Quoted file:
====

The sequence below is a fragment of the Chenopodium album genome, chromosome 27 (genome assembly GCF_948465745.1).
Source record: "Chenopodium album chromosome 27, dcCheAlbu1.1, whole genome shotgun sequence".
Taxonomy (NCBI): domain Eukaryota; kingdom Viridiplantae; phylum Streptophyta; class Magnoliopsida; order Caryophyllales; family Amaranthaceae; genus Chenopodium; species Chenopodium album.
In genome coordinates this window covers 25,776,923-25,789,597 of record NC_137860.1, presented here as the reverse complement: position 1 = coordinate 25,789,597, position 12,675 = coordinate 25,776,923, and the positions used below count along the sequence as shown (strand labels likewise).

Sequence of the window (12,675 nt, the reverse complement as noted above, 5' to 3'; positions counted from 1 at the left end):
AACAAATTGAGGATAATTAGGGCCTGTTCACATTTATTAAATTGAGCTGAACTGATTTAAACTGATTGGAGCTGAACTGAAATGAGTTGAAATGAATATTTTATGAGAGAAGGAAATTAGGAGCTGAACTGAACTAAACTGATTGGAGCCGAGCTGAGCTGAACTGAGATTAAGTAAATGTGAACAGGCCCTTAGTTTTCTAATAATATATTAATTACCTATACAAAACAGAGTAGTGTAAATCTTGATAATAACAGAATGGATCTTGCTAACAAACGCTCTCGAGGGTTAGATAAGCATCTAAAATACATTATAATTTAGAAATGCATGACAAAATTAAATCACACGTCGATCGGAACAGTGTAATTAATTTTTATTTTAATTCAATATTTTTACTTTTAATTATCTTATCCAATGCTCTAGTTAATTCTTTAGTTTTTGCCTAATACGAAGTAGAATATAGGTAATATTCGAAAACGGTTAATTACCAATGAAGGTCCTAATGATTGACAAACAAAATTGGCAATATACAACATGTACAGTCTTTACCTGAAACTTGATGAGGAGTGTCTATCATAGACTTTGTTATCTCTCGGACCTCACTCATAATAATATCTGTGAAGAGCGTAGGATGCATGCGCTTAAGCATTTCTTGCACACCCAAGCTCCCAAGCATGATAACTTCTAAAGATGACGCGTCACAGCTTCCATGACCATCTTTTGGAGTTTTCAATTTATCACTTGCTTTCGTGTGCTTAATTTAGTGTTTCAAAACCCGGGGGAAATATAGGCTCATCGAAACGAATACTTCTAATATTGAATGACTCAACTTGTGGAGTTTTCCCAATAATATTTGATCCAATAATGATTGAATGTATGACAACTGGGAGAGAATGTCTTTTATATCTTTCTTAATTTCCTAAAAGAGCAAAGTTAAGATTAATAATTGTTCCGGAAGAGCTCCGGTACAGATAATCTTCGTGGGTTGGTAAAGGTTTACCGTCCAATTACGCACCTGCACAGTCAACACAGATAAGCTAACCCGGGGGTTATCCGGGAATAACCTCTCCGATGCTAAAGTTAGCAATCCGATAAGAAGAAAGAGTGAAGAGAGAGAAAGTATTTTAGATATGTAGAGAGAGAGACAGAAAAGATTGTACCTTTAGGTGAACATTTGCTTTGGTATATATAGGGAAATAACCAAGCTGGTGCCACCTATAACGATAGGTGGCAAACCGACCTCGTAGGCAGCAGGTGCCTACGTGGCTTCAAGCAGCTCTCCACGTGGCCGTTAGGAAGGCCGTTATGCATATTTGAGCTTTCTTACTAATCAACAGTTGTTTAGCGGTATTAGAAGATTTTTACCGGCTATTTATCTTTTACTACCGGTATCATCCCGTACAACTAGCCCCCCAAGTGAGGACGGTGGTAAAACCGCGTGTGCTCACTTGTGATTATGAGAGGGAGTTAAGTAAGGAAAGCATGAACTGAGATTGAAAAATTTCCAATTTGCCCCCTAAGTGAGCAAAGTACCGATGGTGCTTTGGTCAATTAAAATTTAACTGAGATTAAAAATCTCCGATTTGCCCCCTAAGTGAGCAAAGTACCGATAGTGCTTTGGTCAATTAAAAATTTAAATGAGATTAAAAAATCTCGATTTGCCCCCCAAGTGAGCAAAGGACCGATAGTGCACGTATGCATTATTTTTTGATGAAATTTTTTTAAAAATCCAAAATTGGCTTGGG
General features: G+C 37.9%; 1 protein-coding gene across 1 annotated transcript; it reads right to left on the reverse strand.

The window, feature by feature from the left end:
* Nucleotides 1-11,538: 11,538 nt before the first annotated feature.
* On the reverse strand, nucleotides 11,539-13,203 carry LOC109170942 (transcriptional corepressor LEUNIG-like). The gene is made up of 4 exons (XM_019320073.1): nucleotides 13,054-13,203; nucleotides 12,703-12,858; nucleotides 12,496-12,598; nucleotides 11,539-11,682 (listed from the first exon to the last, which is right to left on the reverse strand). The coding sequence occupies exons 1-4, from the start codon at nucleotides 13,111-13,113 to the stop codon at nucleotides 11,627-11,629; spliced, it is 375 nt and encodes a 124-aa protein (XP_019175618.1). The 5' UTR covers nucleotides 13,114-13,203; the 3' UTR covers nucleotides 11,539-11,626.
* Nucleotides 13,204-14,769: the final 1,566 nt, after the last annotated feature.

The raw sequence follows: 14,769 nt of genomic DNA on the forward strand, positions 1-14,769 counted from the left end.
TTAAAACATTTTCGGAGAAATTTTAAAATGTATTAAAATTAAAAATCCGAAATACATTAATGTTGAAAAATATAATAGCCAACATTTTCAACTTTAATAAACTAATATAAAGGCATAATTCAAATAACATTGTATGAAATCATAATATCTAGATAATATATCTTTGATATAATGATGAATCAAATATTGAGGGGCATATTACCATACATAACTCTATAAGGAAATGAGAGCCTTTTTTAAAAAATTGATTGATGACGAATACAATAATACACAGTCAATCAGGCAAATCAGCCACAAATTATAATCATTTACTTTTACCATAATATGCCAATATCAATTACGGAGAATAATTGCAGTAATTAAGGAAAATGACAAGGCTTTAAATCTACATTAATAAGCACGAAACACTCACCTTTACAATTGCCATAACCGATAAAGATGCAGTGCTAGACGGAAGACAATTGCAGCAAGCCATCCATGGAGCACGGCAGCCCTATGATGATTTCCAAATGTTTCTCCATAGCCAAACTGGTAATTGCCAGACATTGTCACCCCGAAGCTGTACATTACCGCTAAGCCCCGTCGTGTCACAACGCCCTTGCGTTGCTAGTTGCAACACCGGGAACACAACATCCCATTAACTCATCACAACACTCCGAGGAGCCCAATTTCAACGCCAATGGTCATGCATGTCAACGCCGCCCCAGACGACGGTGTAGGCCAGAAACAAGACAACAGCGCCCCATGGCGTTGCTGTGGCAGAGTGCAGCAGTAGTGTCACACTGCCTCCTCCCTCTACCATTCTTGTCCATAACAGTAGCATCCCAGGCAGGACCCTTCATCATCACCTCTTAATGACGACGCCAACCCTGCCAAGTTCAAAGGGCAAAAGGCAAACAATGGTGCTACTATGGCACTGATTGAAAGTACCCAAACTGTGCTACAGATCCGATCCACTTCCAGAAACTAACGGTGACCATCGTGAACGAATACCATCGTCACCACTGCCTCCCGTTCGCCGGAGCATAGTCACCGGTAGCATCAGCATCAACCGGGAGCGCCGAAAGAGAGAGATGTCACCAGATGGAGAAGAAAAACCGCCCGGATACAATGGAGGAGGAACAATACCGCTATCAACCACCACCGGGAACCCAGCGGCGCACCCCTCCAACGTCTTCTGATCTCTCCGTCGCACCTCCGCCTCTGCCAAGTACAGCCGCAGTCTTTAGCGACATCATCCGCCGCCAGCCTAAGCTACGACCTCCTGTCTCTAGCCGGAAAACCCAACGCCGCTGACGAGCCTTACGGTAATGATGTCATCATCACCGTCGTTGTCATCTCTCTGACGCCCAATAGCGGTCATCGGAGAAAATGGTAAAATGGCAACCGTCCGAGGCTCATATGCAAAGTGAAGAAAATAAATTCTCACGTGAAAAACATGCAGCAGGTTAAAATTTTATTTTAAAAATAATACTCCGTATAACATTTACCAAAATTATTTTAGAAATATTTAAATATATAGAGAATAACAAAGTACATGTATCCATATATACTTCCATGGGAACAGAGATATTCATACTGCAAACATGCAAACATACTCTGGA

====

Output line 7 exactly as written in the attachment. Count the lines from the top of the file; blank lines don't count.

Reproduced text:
General features: G+C 37.9%; 1 protein-coding gene across 1 annotated transcript; it reads right to left on the reverse strand.